And he’ll never go out of fashion in this girl’s heart.
Where to find: Recusant-class Destroyer Expansion Pack
Mar Tuuk hails from a long lineage of smug weirdos in the Separatist Alliance. And look, it was a tough one. Of all the factions with multi-paragraph, convoluted special rules, the Separatists are the worst about it. Besides Kraken (who requires a sizable collection for effect), none of the others met my criteria for newbie-friendly. But go off, I guess. This ugly bastard has a long-winded card that comes down to:
Friendly ship shooty the mean enemy ship? Okay.
If the target hull zone has shields, yay add one red die 🙂
If no shields on targeted hull zone but has shields elsewhere, nothing happens 😐
If target has no shields at all, cancel a die from your pool. 🙁
You shoot where the target has shields and get a bonus die. Or not much else happens. His downside is negligible, because it’s uncommon to hit a ship with absolutely no shields. Even if you do, you just cancel your worst result. Which is often a blank. So nothing happens anyway. Upon the first reading, he looks complicated and it sounds like he has a brutal downside. In reality, he’s got three variations of his activation condition and you almost never hit the worst version of it.
As far as ‘newbie-friendly’ goes, he’s a pain, but not as bad as Dooku. He’s obtained through a large ship expansion, but that won’t give you the stuff to build a fleet or play the game like a Separatist Fleet Starter. But his ability is good, and consistent. It plays great with the Recusant he comes with because it often gets a front and side arc on a target so it can attack twice in one round. His ability can be used once per attack, so there’s benefit to getting more hits in. He goes great with the Fleet Starter because that pack adds many more ships. More ships means more attacks for Mar Tuuk. He’s like Obi-Wan in that respect – his ability is universal enough that it won’t go out of style if your collection expands.
I think he’s one of the best Separatist commanders because his design harkens back to a simpler time in Armada. When commanders mostly killed things, went fast, or stayed alive. A simple, consistent ability with just enough downside to make you cautious. That’s a great commander.
I just don’t like his face.
Qualities of a Newbie Friendly Commander – “These are the moments we strive for, when the hope of victory becomes real.”
My articles aren’t just about lists and descriptions. They also encourage players to approach familiar topics in different ways. This one’s no different.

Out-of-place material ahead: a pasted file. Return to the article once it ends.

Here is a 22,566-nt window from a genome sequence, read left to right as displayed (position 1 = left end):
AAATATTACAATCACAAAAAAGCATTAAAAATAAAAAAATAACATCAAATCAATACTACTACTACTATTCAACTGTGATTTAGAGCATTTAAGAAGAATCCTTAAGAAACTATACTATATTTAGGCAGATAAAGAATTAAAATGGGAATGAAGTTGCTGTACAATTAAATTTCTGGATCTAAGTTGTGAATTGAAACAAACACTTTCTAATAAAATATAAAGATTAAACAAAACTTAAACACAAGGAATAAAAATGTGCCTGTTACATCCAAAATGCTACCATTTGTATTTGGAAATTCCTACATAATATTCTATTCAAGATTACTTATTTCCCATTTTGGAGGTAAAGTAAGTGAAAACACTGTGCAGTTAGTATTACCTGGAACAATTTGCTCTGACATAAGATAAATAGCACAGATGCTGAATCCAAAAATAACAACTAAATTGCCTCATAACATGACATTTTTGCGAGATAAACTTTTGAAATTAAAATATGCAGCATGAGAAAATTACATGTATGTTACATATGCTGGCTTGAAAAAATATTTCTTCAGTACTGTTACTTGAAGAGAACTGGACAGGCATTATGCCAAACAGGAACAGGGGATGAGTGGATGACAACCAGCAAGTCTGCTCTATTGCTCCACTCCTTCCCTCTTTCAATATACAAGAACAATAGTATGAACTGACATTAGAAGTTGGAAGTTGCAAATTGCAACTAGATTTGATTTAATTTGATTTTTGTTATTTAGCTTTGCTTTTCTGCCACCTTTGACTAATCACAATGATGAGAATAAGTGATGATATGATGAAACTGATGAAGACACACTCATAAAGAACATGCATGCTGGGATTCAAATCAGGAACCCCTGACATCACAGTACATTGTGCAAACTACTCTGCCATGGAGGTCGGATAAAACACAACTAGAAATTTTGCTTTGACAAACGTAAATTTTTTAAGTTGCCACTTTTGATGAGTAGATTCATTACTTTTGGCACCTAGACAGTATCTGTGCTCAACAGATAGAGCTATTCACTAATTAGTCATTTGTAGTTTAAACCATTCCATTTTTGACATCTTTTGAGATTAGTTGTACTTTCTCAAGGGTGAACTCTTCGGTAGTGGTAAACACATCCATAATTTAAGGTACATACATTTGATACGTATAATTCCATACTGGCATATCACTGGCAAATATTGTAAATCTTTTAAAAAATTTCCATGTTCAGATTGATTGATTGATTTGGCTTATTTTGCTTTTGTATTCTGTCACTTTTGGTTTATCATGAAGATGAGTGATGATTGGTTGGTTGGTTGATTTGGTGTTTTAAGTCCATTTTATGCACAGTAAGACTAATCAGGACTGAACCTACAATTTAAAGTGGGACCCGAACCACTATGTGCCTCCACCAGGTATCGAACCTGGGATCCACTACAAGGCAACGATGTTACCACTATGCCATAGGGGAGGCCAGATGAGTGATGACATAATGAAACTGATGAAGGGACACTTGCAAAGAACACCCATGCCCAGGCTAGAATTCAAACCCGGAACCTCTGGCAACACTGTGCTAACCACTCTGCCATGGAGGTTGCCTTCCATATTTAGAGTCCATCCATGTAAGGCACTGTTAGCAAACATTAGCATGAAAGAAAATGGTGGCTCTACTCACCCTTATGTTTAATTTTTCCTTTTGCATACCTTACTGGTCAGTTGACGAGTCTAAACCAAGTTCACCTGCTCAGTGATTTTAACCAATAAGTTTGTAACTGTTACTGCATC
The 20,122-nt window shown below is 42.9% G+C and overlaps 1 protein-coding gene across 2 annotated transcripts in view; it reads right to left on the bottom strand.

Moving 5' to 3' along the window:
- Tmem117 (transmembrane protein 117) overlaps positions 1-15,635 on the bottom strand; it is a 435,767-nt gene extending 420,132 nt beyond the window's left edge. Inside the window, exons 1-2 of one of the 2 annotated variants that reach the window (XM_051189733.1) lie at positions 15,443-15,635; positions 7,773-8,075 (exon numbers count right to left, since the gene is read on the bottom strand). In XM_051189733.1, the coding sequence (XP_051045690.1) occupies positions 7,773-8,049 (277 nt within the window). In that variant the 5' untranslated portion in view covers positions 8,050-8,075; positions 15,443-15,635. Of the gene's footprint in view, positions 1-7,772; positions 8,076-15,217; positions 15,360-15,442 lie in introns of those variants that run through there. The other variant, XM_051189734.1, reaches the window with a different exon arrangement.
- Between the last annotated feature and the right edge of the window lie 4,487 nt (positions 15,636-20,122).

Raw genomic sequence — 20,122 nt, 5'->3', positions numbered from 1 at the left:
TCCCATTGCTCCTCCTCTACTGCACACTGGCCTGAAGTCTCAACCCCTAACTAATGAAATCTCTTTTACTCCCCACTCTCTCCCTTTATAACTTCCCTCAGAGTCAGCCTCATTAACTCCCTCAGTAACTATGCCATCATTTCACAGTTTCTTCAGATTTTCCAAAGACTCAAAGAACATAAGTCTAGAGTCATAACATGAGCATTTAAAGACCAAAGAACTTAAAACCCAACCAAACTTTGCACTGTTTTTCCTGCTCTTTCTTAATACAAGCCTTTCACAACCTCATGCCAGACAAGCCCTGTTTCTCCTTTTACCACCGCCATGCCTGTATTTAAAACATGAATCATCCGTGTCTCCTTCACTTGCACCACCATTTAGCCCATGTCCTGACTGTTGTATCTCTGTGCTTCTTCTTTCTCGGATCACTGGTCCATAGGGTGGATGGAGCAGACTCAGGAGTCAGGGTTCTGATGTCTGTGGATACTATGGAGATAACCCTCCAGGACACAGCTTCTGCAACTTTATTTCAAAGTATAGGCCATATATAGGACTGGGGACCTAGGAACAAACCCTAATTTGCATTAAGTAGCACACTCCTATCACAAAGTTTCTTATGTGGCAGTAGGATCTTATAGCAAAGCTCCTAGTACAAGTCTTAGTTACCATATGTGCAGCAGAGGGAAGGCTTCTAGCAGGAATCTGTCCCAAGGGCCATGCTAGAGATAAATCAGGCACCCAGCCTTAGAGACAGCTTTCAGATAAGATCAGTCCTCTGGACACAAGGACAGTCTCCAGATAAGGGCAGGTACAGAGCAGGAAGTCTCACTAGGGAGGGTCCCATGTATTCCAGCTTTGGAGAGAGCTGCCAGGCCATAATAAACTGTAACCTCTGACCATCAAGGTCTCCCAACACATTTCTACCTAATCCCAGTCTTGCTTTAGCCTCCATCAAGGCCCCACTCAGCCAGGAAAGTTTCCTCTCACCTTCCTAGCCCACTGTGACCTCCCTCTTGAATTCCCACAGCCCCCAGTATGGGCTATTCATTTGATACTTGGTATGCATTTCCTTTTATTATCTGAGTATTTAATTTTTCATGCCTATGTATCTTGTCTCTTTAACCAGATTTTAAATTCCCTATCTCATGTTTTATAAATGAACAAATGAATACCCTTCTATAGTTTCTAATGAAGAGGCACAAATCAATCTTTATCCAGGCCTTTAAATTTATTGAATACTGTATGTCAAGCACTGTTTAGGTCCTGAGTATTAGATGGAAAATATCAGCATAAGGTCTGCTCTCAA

Besides suggesting newbie-friendly fleet commanders, I want to elaborate on the characteristics that make a particular commander welcoming to new players. That knowledge will better position people to evaluate other commanders in accordance with their level of experience and playstyle.
Here are the qualities I look for in a newbie-friendly commander. They’re what I want when I hand a pre-made fleet to a new player for a learning game.
Armada has a lot going for it, including rules penned in rules-as-written style. Some of the cards drag on forever, but they tend to be detailed and appropriately laid out. Cards invariably specify timing windows for activation (down to specific steps in an action), necessary prerequisites, and their effects. Most card abilities are tied into an existing mechanic with clear errata. Games Workshop took a stunningly long time to learn how to organise their rules, and they’re still making basic errors.
The problem comes when the rules aren’t digestible. Commanders can affect an entire fleet, so their rules need to be interesting and airtight. Commanders like Admiral Sloane have multi-part rules full of symbols and conditions that aren’t immediately intuitive. I don’t think those ones are great for new players. Rules with more conditions and prerequisite game knowledge leave room for error and missed steps.
Instead, I always look to commanders whose rules can be roughly understood on the first reading of a card. Mon Mothma is a good example. If a player knows what an Evade is, they’ll know exactly what Mon Mothma does and how she does it. Compare this to Sloane, where understanding her rules require a working knowledge of squadrons, dice manipulation, dice probability, and spending enemy defence tokens.
Consistent and effective ability
New players are prone to making errors. It’s normal, but frustrating. The simplest way to shore up their lack of experience is to give them powerful tools that they can use repeatedly. Abilities that trigger consistently reduce the damage caused by errors. Abilities that are strong ‘feel’ good and keep players in the game.
Garm Bel Iblis is a poster child for a commander who is inconsistent in a new player’s hands. His ability activates twice per game, and requires strong predictive ability on the player’s part. He doesn’t do anything until the first time his effect kicks in and he showers the player in command tokens. Experienced players can quickly recognise the value of a commander who fills their pockets this way. Command tokens fuel powerful upgrades, improve ship flexibility, and enable fleet support. But this is not intuitive to a newbie. New players using Garm often feel like they’re overloaded with tokens they can’t use and it’s not helping them kill the enemy.
Commanders who activate frequently like Admiral Screed ‘feel’ impactful and keep the fun rolling. Especially for new players who often feel like they’re on the back foot and need an advantage. Once you explain to a newbie that Screed lets you fish for the ruthless hit + crit result on black dice, their eyes light up and they’re in.
Intuitive timing windows
All abilities have a window for their activation. These timing windows can vary in complexity and effect, but new players should lean toward intuitive timing windows. That means timing windows that are easy to remember and preferably have a single step.